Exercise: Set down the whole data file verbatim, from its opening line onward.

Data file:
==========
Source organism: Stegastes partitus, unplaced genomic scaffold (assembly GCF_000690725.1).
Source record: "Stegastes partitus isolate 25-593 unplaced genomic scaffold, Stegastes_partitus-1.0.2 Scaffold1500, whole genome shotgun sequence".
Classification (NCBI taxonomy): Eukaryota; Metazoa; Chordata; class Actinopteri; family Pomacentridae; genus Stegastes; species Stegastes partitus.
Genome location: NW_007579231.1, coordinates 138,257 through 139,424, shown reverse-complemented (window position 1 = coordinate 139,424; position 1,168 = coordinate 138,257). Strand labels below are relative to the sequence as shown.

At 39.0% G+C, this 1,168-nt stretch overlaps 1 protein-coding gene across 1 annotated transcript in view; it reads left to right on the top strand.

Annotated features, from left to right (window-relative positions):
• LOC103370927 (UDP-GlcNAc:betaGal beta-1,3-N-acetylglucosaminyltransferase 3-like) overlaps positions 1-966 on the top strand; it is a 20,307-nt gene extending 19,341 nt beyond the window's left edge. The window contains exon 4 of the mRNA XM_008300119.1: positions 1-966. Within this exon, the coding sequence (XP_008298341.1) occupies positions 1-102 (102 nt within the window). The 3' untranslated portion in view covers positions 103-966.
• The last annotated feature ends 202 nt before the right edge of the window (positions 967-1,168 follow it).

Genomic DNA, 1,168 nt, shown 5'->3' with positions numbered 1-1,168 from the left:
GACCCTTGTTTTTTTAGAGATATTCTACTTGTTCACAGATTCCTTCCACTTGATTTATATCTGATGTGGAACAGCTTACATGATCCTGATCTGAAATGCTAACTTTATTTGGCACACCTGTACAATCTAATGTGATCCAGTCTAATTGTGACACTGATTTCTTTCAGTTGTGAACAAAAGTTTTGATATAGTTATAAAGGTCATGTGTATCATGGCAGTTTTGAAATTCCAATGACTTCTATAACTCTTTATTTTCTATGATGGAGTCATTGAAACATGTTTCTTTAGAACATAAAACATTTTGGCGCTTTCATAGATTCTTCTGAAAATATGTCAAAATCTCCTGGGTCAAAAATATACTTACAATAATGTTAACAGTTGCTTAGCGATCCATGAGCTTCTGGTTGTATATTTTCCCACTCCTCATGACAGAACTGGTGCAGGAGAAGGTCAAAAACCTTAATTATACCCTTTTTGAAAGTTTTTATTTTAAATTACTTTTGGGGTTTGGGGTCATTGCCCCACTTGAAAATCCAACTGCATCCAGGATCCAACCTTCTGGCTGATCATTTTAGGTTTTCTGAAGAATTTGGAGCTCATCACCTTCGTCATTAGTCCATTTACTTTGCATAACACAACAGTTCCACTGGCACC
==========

Source organism: Stegastes partitus, unplaced genomic scaffold (assembly GCF_000690725.1).
Source record: "Stegastes partitus isolate 25-593 unplaced genomic scaffold, Stegastes_partitus-1.0.2 Scaffold1500, whole genome shotgun sequence".
Classification (NCBI taxonomy): Eukaryota; Metazoa; Chordata; class Actinopteri; family Pomacentridae; genus Stegastes; species Stegastes partitus.
Genome location: NW_007579231.1, coordinates 138,257 through 139,424, shown reverse-complemented (window position 1 = coordinate 139,424; position 1,168 = coordinate 138,257). Strand labels below are relative to the sequence as shown.

At 39.0% G+C, this 1,168-nt stretch overlaps 1 protein-coding gene across 1 annotated transcript in view; it reads left to right on the top strand.

Annotated features, from left to right (window-relative positions):
• LOC103370927 (UDP-GlcNAc:betaGal beta-1,3-N-acetylglucosaminyltransferase 3-like) overlaps positions 1-966 on the top strand; it is a 20,307-nt gene extending 19,341 nt beyond the window's left edge. The window contains exon 4 of the mRNA XM_008300119.1: positions 1-966. Within this exon, the coding sequence (XP_008298341.1) occupies positions 1-102 (102 nt within the window). The 3' untranslated portion in view covers positions 103-966.
• The last annotated feature ends 202 nt before the right edge of the window (positions 967-1,168 follow it).

Genomic DNA, 1,168 nt, shown 5'->3' with positions numbered 1-1,168 from the left:
GACCCTTGTTTTTTTAGAGATATTCTACTTGTTCACAGATTCCTTCCACTTGATTTATATCTGATGTGGAACAGCTTACATGATCCTGATCTGAAATGCTAACTTTATTTGGCACACCTGTACAATCTAATGTGATCCAGTCTAATTGTGACACTGATTTCTTTCAGTTGTGAACAAAAGTTTTGATATAGTTATAAAGGTCATGTGTATCATGGCAGTTTTGAAATTCCAATGACTTCTATAACTCTTTATTTTCTATGATGGAGTCATTGAAACATGTTTCTTTAGAACATAAAACATTTTGGCGCTTTCATAGATTCTTCTGAAAATATGTCAAAATCTCCTGGGTCAAAAATATACTTACAATAATGTTAACAGTTGCTTAGCGATCCATGAGCTTCTGGTTGTATATTTTCCCACTCCTCATGACAGAACTGGTGCAGGAGAAGGTCAAAAACCTTAATTATACCCTTTTTGAAAGTTTTTATTTTAAATTACTTTTGGGGTTTGGGGTCATTGCCCCACTTGAAAATCCAACTGCATCCAGGATCCAACCTTCTGGCTGATCATTTTAGGTTTTCTGAAGAATTTGGAGCTCATCACCTTCGTCATTAGTCCATTTACTTTGCATAACACAACAGTTCCACTGGCACC